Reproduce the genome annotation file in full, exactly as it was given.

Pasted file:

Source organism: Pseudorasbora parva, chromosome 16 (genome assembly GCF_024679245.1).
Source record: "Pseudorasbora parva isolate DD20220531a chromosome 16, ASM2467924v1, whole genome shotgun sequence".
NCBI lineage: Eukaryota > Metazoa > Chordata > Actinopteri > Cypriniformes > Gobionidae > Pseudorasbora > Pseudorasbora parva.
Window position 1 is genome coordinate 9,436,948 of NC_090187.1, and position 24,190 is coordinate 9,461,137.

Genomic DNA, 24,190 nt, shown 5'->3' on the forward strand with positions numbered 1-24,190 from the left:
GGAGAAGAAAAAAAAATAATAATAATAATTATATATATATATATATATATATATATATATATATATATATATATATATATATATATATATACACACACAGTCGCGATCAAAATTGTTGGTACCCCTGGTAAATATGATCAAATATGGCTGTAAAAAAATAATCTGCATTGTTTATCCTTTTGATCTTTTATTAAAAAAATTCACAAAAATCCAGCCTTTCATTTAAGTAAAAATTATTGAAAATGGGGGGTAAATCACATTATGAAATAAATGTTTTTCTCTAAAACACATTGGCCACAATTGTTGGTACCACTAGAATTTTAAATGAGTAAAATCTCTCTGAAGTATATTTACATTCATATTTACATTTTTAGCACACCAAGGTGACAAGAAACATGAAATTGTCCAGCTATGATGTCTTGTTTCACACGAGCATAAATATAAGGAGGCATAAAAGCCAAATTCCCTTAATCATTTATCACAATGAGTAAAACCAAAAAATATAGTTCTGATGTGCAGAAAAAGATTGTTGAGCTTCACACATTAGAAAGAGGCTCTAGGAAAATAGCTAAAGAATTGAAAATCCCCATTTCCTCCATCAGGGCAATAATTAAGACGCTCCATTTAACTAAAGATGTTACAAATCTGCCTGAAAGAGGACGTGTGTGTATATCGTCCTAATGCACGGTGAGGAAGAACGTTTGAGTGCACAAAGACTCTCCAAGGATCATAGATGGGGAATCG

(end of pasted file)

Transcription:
Source organism: Pseudorasbora parva, chromosome 16 (genome assembly GCF_024679245.1).
Source record: "Pseudorasbora parva isolate DD20220531a chromosome 16, ASM2467924v1, whole genome shotgun sequence".
NCBI lineage: Eukaryota > Metazoa > Chordata > Actinopteri > Cypriniformes > Gobionidae > Pseudorasbora > Pseudorasbora parva.
Window position 1 is genome coordinate 9,436,948 of NC_090187.1, and position 24,190 is coordinate 9,461,137.

Genomic DNA, 24,190 nt, shown 5'->3' on the forward strand with positions numbered 1-24,190 from the left:
GGAGAAGAAAAAAAAATAATAATAATAATTATATATATATATATATATATATATATATATATATATATATATATATATATATATATATATACACACACAGTCGCGATCAAAATTGTTGGTACCCCTGGTAAATATGATCAAATATGGCTGTAAAAAAATAATCTGCATTGTTTATCCTTTTGATCTTTTATTAAAAAAATTCACAAAAATCCAGCCTTTCATTTAAGTAAAAATTATTGAAAATGGGGGGTAAATCACATTATGAAATAAATGTTTTTCTCTAAAACACATTGGCCACAATTGTTGGTACCACTAGAATTTTAAATGAGTAAAATCTCTCTGAAGTATATTTACATTCATATTTACATTTTTAGCACACCAAGGTGACAAGAAACATGAAATTGTCCAGCTATGATGTCTTGTTTCACACGAGCATAAATATAAGGAGGCATAAAAGCCAAATTCCCTTAATCATTTATCACAATGAGTAAAACCAAAAAATATAGTTCTGATGTGCAGAAAAAGATTGTTGAGCTTCACACATTAGAAAGAGGCTCTAGGAAAATAGCTAAAGAATTGAAAATCCCCATTTCCTCCATCAGGGCAATAATTAAGACGCTCCATTTAACTAAAGATGTTACAAATCTGCCTGAAAGAGGACGTGTGTGTATATCGTCCTAATGCACGGTGAGGAAGAACGTTTGAGTGCACAAAGACTCTCCAAGGATCATAGATGGGGAATCG